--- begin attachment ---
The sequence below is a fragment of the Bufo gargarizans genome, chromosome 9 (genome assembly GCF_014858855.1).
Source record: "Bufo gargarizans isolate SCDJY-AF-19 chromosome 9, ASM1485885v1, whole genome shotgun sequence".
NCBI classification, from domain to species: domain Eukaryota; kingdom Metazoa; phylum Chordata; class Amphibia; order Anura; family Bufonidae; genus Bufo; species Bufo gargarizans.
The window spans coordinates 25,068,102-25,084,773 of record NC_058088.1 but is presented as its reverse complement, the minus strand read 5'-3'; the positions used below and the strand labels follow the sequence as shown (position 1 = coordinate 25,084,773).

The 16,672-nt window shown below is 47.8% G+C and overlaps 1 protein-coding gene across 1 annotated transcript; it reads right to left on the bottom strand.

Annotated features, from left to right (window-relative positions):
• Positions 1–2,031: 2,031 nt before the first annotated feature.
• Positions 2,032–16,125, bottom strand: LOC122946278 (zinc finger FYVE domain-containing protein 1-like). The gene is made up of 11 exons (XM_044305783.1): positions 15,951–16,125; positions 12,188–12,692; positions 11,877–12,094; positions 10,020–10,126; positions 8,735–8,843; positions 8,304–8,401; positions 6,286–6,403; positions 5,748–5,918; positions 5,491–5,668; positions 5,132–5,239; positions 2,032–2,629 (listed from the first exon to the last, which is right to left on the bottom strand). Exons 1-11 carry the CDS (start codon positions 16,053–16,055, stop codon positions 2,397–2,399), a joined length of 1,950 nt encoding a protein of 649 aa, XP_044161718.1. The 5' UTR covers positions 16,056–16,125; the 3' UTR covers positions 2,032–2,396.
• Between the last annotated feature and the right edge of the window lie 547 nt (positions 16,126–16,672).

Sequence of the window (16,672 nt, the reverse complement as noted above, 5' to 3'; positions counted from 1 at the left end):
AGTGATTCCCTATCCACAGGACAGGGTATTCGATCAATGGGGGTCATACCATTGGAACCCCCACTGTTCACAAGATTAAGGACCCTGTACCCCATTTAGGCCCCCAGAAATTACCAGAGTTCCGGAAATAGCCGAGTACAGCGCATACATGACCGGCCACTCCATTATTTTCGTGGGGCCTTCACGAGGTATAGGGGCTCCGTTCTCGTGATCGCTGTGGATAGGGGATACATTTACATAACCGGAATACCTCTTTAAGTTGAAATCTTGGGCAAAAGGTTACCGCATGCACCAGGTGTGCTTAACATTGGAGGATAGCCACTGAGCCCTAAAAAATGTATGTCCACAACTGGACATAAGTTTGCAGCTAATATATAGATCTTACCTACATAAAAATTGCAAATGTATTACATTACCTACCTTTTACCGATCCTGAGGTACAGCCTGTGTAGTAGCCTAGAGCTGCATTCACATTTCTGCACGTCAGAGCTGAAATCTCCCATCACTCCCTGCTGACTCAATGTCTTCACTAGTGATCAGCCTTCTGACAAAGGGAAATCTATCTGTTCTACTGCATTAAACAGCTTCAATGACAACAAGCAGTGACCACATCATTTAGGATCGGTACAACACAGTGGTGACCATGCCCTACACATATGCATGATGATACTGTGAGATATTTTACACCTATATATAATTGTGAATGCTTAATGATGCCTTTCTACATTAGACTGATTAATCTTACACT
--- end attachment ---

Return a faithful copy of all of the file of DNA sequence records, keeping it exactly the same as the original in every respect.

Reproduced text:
The sequence below is a fragment of the Bufo gargarizans genome, chromosome 9 (genome assembly GCF_014858855.1).
Source record: "Bufo gargarizans isolate SCDJY-AF-19 chromosome 9, ASM1485885v1, whole genome shotgun sequence".
NCBI classification, from domain to species: domain Eukaryota; kingdom Metazoa; phylum Chordata; class Amphibia; order Anura; family Bufonidae; genus Bufo; species Bufo gargarizans.
The window spans coordinates 25,068,102-25,084,773 of record NC_058088.1 but is presented as its reverse complement, the minus strand read 5'-3'; the positions used below and the strand labels follow the sequence as shown (position 1 = coordinate 25,084,773).

The 16,672-nt window shown below is 47.8% G+C and overlaps 1 protein-coding gene across 1 annotated transcript; it reads right to left on the bottom strand.

Annotated features, from left to right (window-relative positions):
• Positions 1–2,031: 2,031 nt before the first annotated feature.
• Positions 2,032–16,125, bottom strand: LOC122946278 (zinc finger FYVE domain-containing protein 1-like). The gene is made up of 11 exons (XM_044305783.1): positions 15,951–16,125; positions 12,188–12,692; positions 11,877–12,094; positions 10,020–10,126; positions 8,735–8,843; positions 8,304–8,401; positions 6,286–6,403; positions 5,748–5,918; positions 5,491–5,668; positions 5,132–5,239; positions 2,032–2,629 (listed from the first exon to the last, which is right to left on the bottom strand). Exons 1-11 carry the CDS (start codon positions 16,053–16,055, stop codon positions 2,397–2,399), a joined length of 1,950 nt encoding a protein of 649 aa, XP_044161718.1. The 5' UTR covers positions 16,056–16,125; the 3' UTR covers positions 2,032–2,396.
• Between the last annotated feature and the right edge of the window lie 547 nt (positions 16,126–16,672).

Sequence of the window (16,672 nt, the reverse complement as noted above, 5' to 3'; positions counted from 1 at the left end):
AGTGATTCCCTATCCACAGGACAGGGTATTCGATCAATGGGGGTCATACCATTGGAACCCCCACTGTTCACAAGATTAAGGACCCTGTACCCCATTTAGGCCCCCAGAAATTACCAGAGTTCCGGAAATAGCCGAGTACAGCGCATACATGACCGGCCACTCCATTATTTTCGTGGGGCCTTCACGAGGTATAGGGGCTCCGTTCTCGTGATCGCTGTGGATAGGGGATACATTTACATAACCGGAATACCTCTTTAAGTTGAAATCTTGGGCAAAAGGTTACCGCATGCACCAGGTGTGCTTAACATTGGAGGATAGCCACTGAGCCCTAAAAAATGTATGTCCACAACTGGACATAAGTTTGCAGCTAATATATAGATCTTACCTACATAAAAATTGCAAATGTATTACATTACCTACCTTTTACCGATCCTGAGGTACAGCCTGTGTAGTAGCCTAGAGCTGCATTCACATTTCTGCACGTCAGAGCTGAAATCTCCCATCACTCCCTGCTGACTCAATGTCTTCACTAGTGATCAGCCTTCTGACAAAGGGAAATCTATCTGTTCTACTGCATTAAACAGCTTCAATGACAACAAGCAGTGACCACATCATTTAGGATCGGTACAACACAGTGGTGACCATGCCCTACACATATGCATGATGATACTGTGAGATATTTTACACCTATATATAATTGTGAATGCTTAATGATGCCTTTCTACATTAGACTGATTAATCTTACACT